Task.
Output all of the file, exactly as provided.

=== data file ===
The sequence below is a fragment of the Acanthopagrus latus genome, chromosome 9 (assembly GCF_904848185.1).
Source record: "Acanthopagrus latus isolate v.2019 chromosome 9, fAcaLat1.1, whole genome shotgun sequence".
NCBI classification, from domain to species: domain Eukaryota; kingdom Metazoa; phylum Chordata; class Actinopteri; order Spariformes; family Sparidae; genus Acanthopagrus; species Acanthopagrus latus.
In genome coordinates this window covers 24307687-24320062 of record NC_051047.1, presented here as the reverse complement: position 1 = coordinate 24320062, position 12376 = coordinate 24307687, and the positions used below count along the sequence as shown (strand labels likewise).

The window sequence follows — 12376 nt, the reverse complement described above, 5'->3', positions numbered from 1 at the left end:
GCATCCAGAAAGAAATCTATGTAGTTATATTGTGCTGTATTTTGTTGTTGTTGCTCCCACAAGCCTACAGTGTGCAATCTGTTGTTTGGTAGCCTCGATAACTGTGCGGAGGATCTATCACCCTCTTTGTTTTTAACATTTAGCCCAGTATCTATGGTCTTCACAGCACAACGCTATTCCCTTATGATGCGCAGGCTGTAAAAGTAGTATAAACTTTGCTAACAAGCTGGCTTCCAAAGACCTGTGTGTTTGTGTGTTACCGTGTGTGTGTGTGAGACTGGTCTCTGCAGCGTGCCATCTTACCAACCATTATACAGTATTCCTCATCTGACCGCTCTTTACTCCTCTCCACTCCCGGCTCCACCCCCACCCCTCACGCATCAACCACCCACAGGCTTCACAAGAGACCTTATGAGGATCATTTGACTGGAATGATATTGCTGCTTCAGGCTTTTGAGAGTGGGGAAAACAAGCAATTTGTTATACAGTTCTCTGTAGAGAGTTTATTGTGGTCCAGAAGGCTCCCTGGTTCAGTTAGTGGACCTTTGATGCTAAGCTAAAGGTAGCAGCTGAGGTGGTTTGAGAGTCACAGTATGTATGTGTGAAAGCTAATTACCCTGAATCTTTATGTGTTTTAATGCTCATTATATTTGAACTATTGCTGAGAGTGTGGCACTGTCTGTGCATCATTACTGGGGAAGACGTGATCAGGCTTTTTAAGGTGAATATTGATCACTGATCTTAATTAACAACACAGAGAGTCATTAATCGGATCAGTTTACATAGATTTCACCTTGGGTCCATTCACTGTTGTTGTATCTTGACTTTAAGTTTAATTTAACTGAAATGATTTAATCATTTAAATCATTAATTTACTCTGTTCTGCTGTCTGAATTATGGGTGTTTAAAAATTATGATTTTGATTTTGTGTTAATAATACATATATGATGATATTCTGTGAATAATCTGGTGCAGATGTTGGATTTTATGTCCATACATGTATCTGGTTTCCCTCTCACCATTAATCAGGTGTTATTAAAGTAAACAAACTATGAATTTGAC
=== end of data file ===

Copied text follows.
The sequence below is a fragment of the Acanthopagrus latus genome, chromosome 9 (assembly GCF_904848185.1).
Source record: "Acanthopagrus latus isolate v.2019 chromosome 9, fAcaLat1.1, whole genome shotgun sequence".
NCBI classification, from domain to species: domain Eukaryota; kingdom Metazoa; phylum Chordata; class Actinopteri; order Spariformes; family Sparidae; genus Acanthopagrus; species Acanthopagrus latus.
In genome coordinates this window covers 24307687-24320062 of record NC_051047.1, presented here as the reverse complement: position 1 = coordinate 24320062, position 12376 = coordinate 24307687, and the positions used below count along the sequence as shown (strand labels likewise).

The window sequence follows — 12376 nt, the reverse complement described above, 5'->3', positions numbered from 1 at the left end:
GCATCCAGAAAGAAATCTATGTAGTTATATTGTGCTGTATTTTGTTGTTGTTGCTCCCACAAGCCTACAGTGTGCAATCTGTTGTTTGGTAGCCTCGATAACTGTGCGGAGGATCTATCACCCTCTTTGTTTTTAACATTTAGCCCAGTATCTATGGTCTTCACAGCACAACGCTATTCCCTTATGATGCGCAGGCTGTAAAAGTAGTATAAACTTTGCTAACAAGCTGGCTTCCAAAGACCTGTGTGTTTGTGTGTTACCGTGTGTGTGTGTGAGACTGGTCTCTGCAGCGTGCCATCTTACCAACCATTATACAGTATTCCTCATCTGACCGCTCTTTACTCCTCTCCACTCCCGGCTCCACCCCCACCCCTCACGCATCAACCACCCACAGGCTTCACAAGAGACCTTATGAGGATCATTTGACTGGAATGATATTGCTGCTTCAGGCTTTTGAGAGTGGGGAAAACAAGCAATTTGTTATACAGTTCTCTGTAGAGAGTTTATTGTGGTCCAGAAGGCTCCCTGGTTCAGTTAGTGGACCTTTGATGCTAAGCTAAAGGTAGCAGCTGAGGTGGTTTGAGAGTCACAGTATGTATGTGTGAAAGCTAATTACCCTGAATCTTTATGTGTTTTAATGCTCATTATATTTGAACTATTGCTGAGAGTGTGGCACTGTCTGTGCATCATTACTGGGGAAGACGTGATCAGGCTTTTTAAGGTGAATATTGATCACTGATCTTAATTAACAACACAGAGAGTCATTAATCGGATCAGTTTACATAGATTTCACCTTGGGTCCATTCACTGTTGTTGTATCTTGACTTTAAGTTTAATTTAACTGAAATGATTTAATCATTTAAATCATTAATTTACTCTGTTCTGCTGTCTGAATTATGGGTGTTTAAAAATTATGATTTTGATTTTGTGTTAATAATACATATATGATGATATTCTGTGAATAATCTGGTGCAGATGTTGGATTTTATGTCCATACATGTATCTGGTTTCCCTCTCACCATTAATCAGGTGTTATTAAAGTAAACAAACTATGAATTTGAC